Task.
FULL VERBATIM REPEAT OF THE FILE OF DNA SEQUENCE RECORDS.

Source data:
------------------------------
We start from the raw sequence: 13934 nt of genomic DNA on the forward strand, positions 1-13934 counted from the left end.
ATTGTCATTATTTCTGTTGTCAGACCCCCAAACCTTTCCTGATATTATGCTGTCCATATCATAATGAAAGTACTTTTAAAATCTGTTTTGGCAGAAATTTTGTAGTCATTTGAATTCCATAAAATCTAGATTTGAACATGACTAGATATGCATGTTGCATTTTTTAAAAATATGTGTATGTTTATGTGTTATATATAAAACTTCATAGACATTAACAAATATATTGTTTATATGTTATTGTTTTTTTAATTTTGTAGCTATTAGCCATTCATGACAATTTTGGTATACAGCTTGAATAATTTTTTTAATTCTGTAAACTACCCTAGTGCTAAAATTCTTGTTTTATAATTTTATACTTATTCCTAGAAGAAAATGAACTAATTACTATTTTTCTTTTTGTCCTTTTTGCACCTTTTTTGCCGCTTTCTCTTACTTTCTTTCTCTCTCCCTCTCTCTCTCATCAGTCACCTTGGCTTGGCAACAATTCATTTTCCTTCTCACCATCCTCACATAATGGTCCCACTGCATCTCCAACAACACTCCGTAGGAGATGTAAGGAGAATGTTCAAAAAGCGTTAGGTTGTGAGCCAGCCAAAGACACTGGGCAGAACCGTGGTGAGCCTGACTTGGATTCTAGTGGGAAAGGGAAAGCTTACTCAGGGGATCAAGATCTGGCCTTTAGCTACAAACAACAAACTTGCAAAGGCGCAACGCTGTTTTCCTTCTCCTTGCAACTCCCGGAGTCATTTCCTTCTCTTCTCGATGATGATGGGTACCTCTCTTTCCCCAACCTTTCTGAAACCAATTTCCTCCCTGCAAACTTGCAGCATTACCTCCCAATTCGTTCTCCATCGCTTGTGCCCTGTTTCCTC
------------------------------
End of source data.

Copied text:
We start from the raw sequence: 13934 nt of genomic DNA on the forward strand, positions 1-13934 counted from the left end.
ATTGTCATTATTTCTGTTGTCAGACCCCCAAACCTTTCCTGATATTATGCTGTCCATATCATAATGAAAGTACTTTTAAAATCTGTTTTGGCAGAAATTTTGTAGTCATTTGAATTCCATAAAATCTAGATTTGAACATGACTAGATATGCATGTTGCATTTTTTAAAAATATGTGTATGTTTATGTGTTATATATAAAACTTCATAGACATTAACAAATATATTGTTTATATGTTATTGTTTTTTTAATTTTGTAGCTATTAGCCATTCATGACAATTTTGGTATACAGCTTGAATAATTTTTTTAATTCTGTAAACTACCCTAGTGCTAAAATTCTTGTTTTATAATTTTATACTTATTCCTAGAAGAAAATGAACTAATTACTATTTTTCTTTTTGTCCTTTTTGCACCTTTTTTGCCGCTTTCTCTTACTTTCTTTCTCTCTCCCTCTCTCTCTCATCAGTCACCTTGGCTTGGCAACAATTCATTTTCCTTCTCACCATCCTCACATAATGGTCCCACTGCATCTCCAACAACACTCCGTAGGAGATGTAAGGAGAATGTTCAAAAAGCGTTAGGTTGTGAGCCAGCCAAAGACACTGGGCAGAACCGTGGTGAGCCTGACTTGGATTCTAGTGGGAAAGGGAAAGCTTACTCAGGGGATCAAGATCTGGCCTTTAGCTACAAACAACAAACTTGCAAAGGCGCAACGCTGTTTTCCTTCTCCTTGCAACTCCCGGAGTCATTTCCTTCTCTTCTCGATGATGATGGGTACCTCTCTTTCCCCAACCTTTCTGAAACCAATTTCCTCCCTGCAAACTTGCAGCATTACCTCCCAATTCGTTCTCCATCGCTTGTGCCCTGTTTCCTC